What is the real purpose of leadership?  In ancient Israel, as in many of the ancient cultures, there were two leadership segments, the actual government rulers, and the leaders of that culture’s religion. In ancient Jewish history religious leadership was the cohanim, priests.  What was the true purpose of the priests?  According to Rabbi Jacob Milgrom, who wrote the Anchor Bible commentary books on Leviticus, the priests’ roles were to do as much as possible to ensure God’s presence in the community.  Moses, by the end of the book of Exodus, had literally brought God’s presence into the center of the Israelite community.  Numerous Midrashimfrom the rabbinic era state how human actions either increase or decrease the Divine presence. Milgrom’s commentary teaches how in the best-case scenario the High Priests’ focus was to lead the community in maintaining God’s presence.

Leviticus shows how the different aspects of the High Priests’ duties combine with the general population’s situations.  This starts with the sacrificial system, whose purpose was to communicate to God that the people had either made a correction for something wrong, or did something right.  A sacrifice was an invitation for God’s presence to return, or to increase.  Sacrifices could not be holy on their own, but only if they properly represented the Jewish people’s actions in moving towards holiness.  There were moral commandments spelled out in detail, outlining a large part of the population’s obligations.  The Holiness Code in chapter 19 is a primary example.  Morality was presented as a requirement to increase the Divine presence in our world.

An additional approach appears in this week’s dual Torah portion of Tazria/Metzora:  how to deal with a certain kind of disease.  Tazriagives great details in how priests should examine and diagnose the disease called צָרָ֑עַת,tzara’at, which is often mistranslated as leprosy. The symptoms describing what the priests would examine are not what we typically know as leprosy, but versions of different skin afflictions, anything from eczema, or psoriasis to deep infections. The priest’s diagnosis would determine if the person had to be quarantined, or was actually clean enough to stay in the community.  The priest who examined a specific case had to re-examine after a week.  If the affliction continued, he determined if it was on the level of an infection like leprosy, or something much milder.

The priesthood’s tending to the disease was part of their duty to ensure God’s presence.  There is no question that some priestly leaders were more efficient, more diligent, or more productive than others, but none of that undermined the level of their honesty or morality.  That was determined by the way a High Priest took his position and/or how he used his authority.  Stories of numerous corrupt priesthoods, most notably those egotistically desiring authoritarian power instead of focusing on God’s presence, are told in the first segment of the Talmud’s tractate Yoma. This was common during the era of the second Temple.

When we try to put this into today’s perspective, we can gain a lesson about how a leader should combine necessary medical science with duty to God.  While we can notice mistakes made in ancient times, because less was known about disease, the central point is to use medical knowledge to increase the holiness of a community.  That is not dependent, for example, on congregating in mass to praise God, but knowing when to isolate those suffering from certain diseases.  Saving lives is a key part of creating divinity in society. A true religious leader is not concerned about who shows up for an event, but who is healthy and who needs treatment – be it physical or spiritual.  The connections, between physical and spiritual illness, leap forward in this week’s second portion, M’tzora.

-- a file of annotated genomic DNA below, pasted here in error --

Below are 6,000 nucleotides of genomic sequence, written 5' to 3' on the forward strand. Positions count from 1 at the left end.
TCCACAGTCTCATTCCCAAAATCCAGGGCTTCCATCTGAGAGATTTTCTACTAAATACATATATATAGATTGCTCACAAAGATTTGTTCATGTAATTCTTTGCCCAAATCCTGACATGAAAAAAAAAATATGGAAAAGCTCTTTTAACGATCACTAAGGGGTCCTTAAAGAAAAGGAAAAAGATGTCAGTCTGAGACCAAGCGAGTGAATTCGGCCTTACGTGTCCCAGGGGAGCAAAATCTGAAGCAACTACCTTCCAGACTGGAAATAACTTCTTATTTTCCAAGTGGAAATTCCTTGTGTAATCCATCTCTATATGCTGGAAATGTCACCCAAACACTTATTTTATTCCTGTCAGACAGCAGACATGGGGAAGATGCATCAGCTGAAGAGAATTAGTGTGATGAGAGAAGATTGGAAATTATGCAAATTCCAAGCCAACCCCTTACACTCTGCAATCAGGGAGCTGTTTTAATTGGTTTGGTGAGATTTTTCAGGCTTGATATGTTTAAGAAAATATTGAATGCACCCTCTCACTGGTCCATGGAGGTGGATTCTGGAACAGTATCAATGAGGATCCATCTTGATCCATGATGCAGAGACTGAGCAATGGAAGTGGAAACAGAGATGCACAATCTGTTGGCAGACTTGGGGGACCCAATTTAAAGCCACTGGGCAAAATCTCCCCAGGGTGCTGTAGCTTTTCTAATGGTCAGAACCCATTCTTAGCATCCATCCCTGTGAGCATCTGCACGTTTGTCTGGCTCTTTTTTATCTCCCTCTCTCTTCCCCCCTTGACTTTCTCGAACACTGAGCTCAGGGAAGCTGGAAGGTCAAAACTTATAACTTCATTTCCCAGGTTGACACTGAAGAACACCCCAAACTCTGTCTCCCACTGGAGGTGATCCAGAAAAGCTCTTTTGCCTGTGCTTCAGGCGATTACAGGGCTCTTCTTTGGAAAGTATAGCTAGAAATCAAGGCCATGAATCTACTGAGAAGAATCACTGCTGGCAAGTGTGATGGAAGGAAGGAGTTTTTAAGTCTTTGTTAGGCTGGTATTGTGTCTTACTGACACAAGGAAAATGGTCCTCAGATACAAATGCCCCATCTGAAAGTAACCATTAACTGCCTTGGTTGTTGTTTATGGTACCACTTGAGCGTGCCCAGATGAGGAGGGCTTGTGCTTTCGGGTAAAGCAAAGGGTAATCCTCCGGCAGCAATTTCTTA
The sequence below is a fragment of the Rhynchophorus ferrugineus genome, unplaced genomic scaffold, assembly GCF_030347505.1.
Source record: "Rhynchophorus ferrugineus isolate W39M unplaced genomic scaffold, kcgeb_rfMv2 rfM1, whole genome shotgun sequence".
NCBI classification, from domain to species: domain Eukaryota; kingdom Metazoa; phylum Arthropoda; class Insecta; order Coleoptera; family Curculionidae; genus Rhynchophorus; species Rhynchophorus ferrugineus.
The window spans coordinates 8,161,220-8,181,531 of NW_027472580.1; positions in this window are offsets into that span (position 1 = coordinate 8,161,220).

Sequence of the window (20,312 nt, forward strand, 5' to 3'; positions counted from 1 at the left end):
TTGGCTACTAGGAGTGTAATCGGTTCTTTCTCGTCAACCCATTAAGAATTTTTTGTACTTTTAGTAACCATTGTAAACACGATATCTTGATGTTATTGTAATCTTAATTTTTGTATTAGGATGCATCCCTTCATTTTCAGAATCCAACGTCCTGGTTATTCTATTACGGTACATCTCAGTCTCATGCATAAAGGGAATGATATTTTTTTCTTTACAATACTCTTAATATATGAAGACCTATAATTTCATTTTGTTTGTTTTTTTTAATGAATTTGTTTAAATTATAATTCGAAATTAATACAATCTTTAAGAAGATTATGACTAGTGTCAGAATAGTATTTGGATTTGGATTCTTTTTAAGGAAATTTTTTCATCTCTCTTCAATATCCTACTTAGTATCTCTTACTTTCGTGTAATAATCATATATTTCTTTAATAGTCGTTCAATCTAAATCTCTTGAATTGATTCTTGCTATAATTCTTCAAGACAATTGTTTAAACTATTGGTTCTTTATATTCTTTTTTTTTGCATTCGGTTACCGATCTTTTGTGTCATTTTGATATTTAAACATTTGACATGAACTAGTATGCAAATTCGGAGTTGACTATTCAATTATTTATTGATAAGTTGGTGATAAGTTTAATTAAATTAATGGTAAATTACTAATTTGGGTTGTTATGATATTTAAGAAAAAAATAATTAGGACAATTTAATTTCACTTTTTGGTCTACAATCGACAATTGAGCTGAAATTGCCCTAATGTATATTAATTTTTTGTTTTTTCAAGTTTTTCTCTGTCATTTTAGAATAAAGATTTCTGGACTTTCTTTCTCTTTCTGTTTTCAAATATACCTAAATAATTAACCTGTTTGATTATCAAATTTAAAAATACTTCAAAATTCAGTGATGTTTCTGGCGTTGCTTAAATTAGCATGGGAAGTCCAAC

Beginning in Leviticus 14:33, a potential plague on the stones of houses, and how to address them, is described.  The same word is used to describe the stone plague as the skin disease in Tazriatzara’at.  A priest determines if the treatment needs to be just of the stones containing the affliction by removing or scraping them, or if the entire house needs to be torn down.  The context given in the Torah is when the Israelites took Canaan that this plague might exist in certain houses.  Rashi saw this as a way for the Israelites to find gold hidden in the walls by the Amorites, perhaps a lesson on the wrong way to focus on materialism.

A deeper interpretation of the reason for a house’s stone infections is a Midrash from Vayikra Rabbah, chapter 17. It says that tzara’at occurs to a house when the residents who have plenty of food refuse to give help to people who are starving, especially by lying. For example, if asked for wheat and they lie by saying they have none; the house gets the disease.  This illustrates how immorality causes a sick environment.  The very next Midrash in the same chapter of Vayikra Rabbahlists ten sins that will bring on tzara’at.  Besides sins against God, the list includes, stealing from the public, usurping a position for which one has no right, displaying excessive pride, using evil speech, and wrongly seeing others as evil.

If we put together an overview approach of this week’s double Torah portion, a leader truly dedicated to improving their community must correctly diagnose a disease.  They must be consistent in treating and reanalyzing the situation.  They must be aware of the immoral aspects, and cannot allow an over focus on existence simply for materialistic reasons.  God’s presence can increase only if human life is respected and served on the highest level.  Leviticus verses 14:46 and 47 show that a leader himself must be careful not to get over exposed to the affliction.  In the context of the midrashimwe can add that a leader must not get corrupted by the disease of “sin.”

These Torah portions give us a context to add key questions about the pandemic situation we are experiencing today.  How are our leaders protecting exposure?  Are our leaders making proper use of the available medical knowledge? Are they too focused on materialism over preserving life?  Are they leaders dedicated to God’s presence or to practicing their authoritarian wishes?  Is their focus on their personal situation, or what is best for the whole community? Are they providing what is needed for the poorest and most distraught?  Finally, what are, we as individuals, doing to increase the Divine presence?  Are we only concerned about ourselves or also caring about others?  Are we appreciating those who must do the most work in dealing with the problems caused by the pandemic, e.g. all health workers, teachers, deliverers, and leaders making hard decisions?  All of us can be part of the influence that when this is over, will God’s presence be more, or less.


Read Full Post »